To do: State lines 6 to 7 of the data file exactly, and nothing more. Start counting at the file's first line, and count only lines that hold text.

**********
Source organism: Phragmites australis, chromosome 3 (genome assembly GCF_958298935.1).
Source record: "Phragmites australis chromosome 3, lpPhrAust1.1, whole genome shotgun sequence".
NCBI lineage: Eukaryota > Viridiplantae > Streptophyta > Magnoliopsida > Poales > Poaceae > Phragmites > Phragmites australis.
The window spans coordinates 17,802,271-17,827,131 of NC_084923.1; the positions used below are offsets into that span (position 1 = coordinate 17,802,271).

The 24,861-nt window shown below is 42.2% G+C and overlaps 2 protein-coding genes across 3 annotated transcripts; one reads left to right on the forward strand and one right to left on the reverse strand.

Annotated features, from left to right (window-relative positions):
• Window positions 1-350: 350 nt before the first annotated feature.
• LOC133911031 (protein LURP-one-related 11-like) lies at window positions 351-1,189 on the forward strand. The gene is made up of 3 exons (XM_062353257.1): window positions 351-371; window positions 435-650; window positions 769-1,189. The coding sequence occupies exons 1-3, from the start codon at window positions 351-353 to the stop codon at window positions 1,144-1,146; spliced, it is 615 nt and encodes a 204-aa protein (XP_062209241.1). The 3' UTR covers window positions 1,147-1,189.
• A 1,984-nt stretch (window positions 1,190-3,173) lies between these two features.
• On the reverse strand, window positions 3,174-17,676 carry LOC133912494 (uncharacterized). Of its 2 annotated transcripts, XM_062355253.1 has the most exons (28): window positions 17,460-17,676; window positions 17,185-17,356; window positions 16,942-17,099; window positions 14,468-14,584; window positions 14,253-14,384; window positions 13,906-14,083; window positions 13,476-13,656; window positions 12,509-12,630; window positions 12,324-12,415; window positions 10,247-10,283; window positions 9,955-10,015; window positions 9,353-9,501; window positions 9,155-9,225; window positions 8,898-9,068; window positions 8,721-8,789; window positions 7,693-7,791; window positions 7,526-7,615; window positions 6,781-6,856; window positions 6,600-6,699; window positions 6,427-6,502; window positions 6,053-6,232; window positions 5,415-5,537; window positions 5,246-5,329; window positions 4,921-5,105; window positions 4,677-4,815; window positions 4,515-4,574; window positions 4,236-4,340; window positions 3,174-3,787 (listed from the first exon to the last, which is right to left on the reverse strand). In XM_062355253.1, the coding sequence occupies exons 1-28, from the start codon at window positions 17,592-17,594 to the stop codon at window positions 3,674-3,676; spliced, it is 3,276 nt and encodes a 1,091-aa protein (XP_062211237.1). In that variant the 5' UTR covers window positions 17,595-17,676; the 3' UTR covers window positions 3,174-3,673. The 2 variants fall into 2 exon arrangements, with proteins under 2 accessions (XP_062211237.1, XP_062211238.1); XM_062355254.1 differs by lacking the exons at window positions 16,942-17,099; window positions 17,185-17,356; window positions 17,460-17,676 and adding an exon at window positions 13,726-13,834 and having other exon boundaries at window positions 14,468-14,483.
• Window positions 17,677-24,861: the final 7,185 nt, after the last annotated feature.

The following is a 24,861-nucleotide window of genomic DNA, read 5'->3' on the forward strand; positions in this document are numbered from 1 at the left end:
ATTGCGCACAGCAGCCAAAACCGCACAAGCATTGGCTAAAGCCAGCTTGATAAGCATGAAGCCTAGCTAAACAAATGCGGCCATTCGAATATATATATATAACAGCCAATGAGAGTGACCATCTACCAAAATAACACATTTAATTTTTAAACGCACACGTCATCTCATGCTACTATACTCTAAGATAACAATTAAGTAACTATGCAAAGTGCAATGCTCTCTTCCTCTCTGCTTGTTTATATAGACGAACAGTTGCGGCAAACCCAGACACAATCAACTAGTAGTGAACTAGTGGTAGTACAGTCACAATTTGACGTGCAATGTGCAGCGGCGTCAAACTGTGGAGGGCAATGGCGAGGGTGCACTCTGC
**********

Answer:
Annotated features, from left to right (window-relative positions):
• Window positions 1-350: 350 nt before the first annotated feature.